Mooniz Review

What’s the proper protocol for dealing with an avalanche of aliens who take it upon themselves to moon you? Simple: You make them disappear. And disappear. And disappear.

Mooniz is a Match-3 puzzle game featuring adorable little beings that resemble gumballs with stubby arms and legs. The game’s mechanics work much in the way of typical Match-3 titles: when you espy a row of at least three critters who share the same color, you tap on them and make them vanish. However, Mooniz also provides a significant gameplay twist through the loose organization of its “game pieces.” The critters– called “Mooniz,” obviously– don’t sit politely in rows and wait for you to tap them three-at-a-time until you stumble on a lucky combo. No, success in Mooniz depends on combos: if you stick to clearing away three at a time, you’re destined to lose.

Packed like sardines.

The Mooniz spill from the top of the screen in all the colors of the rainbow, and pile at the bottom in a jumble. Your job is to tap the Mooniz, and any similarly-colored Mooniz touching that particular piece will vanish. As fast as you clear the Mooniz, more will pour in. The idea is to clear away the creatures as quickly as possible, using as large combos as possible. Acquiring high combos will earn you “Stars,” which are necessary for clearing the level. Every level requires you to earn a certain number of Stars in a certain amount of time. As you level up, the number of Stars required to clear a level will go up– and the time in which you have to earn those stars goes down.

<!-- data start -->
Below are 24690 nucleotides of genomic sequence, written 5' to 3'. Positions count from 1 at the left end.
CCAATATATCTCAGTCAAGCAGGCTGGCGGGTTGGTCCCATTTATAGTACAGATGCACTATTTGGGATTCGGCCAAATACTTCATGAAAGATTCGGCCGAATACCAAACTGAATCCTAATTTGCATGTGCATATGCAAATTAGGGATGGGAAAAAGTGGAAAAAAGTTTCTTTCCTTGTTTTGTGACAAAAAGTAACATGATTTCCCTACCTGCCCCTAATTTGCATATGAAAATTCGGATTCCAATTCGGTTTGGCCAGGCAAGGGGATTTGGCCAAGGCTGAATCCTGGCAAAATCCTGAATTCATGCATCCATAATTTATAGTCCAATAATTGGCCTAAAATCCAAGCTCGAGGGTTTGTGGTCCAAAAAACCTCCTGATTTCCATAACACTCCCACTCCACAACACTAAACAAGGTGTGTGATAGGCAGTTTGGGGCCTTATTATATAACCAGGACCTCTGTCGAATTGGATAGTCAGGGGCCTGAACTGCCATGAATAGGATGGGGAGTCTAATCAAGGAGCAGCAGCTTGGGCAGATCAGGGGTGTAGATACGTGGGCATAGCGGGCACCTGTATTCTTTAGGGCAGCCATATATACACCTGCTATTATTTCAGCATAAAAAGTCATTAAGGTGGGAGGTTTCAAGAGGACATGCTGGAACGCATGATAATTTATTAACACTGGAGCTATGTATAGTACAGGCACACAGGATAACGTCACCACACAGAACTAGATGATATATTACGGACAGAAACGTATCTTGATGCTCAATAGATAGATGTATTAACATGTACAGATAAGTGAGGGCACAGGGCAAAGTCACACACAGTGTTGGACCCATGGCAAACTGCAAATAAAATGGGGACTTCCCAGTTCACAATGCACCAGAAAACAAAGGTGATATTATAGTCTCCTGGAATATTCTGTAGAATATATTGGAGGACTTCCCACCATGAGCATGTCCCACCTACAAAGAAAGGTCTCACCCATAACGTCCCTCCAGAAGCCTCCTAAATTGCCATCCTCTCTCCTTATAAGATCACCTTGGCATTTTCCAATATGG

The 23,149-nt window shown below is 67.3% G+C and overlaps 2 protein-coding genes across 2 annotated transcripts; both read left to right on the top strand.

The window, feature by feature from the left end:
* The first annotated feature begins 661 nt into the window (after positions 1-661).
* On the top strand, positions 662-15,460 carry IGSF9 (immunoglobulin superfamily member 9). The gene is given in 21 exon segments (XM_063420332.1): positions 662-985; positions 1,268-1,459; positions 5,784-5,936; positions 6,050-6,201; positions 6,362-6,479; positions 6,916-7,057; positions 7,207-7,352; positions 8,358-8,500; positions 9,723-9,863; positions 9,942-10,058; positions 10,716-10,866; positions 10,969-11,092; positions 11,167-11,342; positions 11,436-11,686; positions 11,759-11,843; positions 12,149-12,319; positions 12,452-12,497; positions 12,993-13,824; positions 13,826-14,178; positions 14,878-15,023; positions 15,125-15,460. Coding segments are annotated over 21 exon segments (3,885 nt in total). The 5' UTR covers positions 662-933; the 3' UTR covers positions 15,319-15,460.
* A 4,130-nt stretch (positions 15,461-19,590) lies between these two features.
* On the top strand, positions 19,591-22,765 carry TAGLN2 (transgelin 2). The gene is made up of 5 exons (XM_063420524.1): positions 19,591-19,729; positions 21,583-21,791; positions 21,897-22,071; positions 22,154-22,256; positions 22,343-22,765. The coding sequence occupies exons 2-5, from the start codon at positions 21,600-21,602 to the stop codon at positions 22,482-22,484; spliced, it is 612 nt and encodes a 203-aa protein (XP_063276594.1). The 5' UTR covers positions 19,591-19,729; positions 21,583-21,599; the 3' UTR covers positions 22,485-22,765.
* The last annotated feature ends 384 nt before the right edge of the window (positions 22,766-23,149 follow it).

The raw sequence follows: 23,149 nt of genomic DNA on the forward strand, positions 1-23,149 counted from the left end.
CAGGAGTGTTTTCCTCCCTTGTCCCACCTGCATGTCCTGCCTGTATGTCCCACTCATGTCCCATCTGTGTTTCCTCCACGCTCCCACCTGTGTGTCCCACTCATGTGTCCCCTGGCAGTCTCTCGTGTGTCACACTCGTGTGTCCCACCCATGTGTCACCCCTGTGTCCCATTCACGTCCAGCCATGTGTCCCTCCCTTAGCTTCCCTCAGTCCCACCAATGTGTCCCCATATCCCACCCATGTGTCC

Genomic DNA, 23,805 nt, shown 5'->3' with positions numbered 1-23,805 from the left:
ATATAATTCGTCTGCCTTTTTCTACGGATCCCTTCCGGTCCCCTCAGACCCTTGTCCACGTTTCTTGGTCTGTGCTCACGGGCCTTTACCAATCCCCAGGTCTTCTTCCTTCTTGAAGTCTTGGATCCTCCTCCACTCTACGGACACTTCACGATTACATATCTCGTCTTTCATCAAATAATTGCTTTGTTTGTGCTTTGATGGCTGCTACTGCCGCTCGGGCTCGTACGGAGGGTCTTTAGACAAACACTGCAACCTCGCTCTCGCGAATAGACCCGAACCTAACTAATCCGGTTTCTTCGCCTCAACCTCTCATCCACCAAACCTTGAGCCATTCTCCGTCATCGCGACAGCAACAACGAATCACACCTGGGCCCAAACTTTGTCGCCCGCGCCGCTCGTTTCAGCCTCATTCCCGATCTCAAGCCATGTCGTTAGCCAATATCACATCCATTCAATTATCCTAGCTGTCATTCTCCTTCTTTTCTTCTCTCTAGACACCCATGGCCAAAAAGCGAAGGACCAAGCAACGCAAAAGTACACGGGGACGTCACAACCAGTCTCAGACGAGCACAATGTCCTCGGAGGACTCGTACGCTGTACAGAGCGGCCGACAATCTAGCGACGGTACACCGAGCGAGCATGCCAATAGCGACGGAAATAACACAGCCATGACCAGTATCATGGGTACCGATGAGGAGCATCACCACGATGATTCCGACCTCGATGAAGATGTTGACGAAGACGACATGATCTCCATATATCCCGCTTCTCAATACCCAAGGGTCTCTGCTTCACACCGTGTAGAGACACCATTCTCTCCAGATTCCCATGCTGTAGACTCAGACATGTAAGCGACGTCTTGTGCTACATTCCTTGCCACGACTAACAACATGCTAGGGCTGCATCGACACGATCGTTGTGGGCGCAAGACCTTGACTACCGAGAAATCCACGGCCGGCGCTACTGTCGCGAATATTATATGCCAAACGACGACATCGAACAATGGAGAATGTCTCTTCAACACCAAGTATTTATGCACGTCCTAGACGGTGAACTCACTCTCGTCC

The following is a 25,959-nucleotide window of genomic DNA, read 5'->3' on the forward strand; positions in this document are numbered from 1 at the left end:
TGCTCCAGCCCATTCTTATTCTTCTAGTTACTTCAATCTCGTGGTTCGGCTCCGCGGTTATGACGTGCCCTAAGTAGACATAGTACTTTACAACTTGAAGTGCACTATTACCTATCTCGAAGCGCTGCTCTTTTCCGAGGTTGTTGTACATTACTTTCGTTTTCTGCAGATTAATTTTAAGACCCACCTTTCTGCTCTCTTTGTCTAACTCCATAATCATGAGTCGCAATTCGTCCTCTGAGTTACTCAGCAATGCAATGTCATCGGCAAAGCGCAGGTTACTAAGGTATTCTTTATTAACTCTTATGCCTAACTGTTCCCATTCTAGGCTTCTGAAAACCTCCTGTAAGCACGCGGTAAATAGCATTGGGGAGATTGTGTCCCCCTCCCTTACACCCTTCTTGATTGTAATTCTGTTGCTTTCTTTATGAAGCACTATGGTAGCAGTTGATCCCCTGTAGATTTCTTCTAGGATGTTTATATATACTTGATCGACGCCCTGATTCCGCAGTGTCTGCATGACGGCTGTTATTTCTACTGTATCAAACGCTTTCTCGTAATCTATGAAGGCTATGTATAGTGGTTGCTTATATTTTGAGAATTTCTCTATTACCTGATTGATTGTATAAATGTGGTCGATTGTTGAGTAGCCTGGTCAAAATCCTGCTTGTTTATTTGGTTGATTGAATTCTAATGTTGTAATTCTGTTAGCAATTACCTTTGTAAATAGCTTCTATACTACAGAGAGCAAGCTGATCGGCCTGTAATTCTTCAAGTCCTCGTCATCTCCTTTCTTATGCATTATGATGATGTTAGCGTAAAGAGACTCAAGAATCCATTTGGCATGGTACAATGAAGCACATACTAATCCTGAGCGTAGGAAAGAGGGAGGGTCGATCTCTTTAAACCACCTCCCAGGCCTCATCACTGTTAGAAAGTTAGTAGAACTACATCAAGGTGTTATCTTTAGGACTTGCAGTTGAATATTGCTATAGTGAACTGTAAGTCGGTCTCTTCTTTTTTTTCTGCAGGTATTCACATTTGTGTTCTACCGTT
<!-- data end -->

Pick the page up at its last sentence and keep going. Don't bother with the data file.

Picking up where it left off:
Mooniz’s tight time limits and emphasis on scoring combos makes it a pretty frantic game. It’s not a puzzle game that requires you to put on your thinking cap, but neither can you just poke around the screen at random and hope to pass. As you play through the game, you learn to quickly spot the best ways to rack up combos, and you also learn the advantages of clearing away small groups of colors in order to make enormous combos that will earn you multiple Stars in the shortest amount of time.

Tumble in the rough.

And you’d better learn quickly, because Mooniz gets pretty difficult after only a level or two. The necessary Star counts climb, while the time limit drops, so prepare to lose. The good news is that you really do become adept at spotting patterns and thinking on your feet. The bad news is, if you screw up a level, it’s back to level one. It’s satisfying to ace old levels that previously gave you trouble as you climb your way back to the top, but doing it again and again is tedious.

There are power-ups that will help you along–sort of. The most common power-ups are grenades, which turn all connecting Mooniz into a certain color, and multipliers that help you tally up a high score. You can also use rare and extremely potent power-ups that let you nuke the screen of an entire color, or buy you more time, but for the most part, you have to buy these Tools of God through microtransactions.

Overall, though, Mooniz is a pretty satisfying game to play through. There’s nothing like touching one critter and watching his brothers go up in smoke while you earn yourself a fistful of Stars for the effort. The game could definitely benefit from some difficulty-balancing, but otherwise you’ll enjoy giving the rude little Mooniz a poke.

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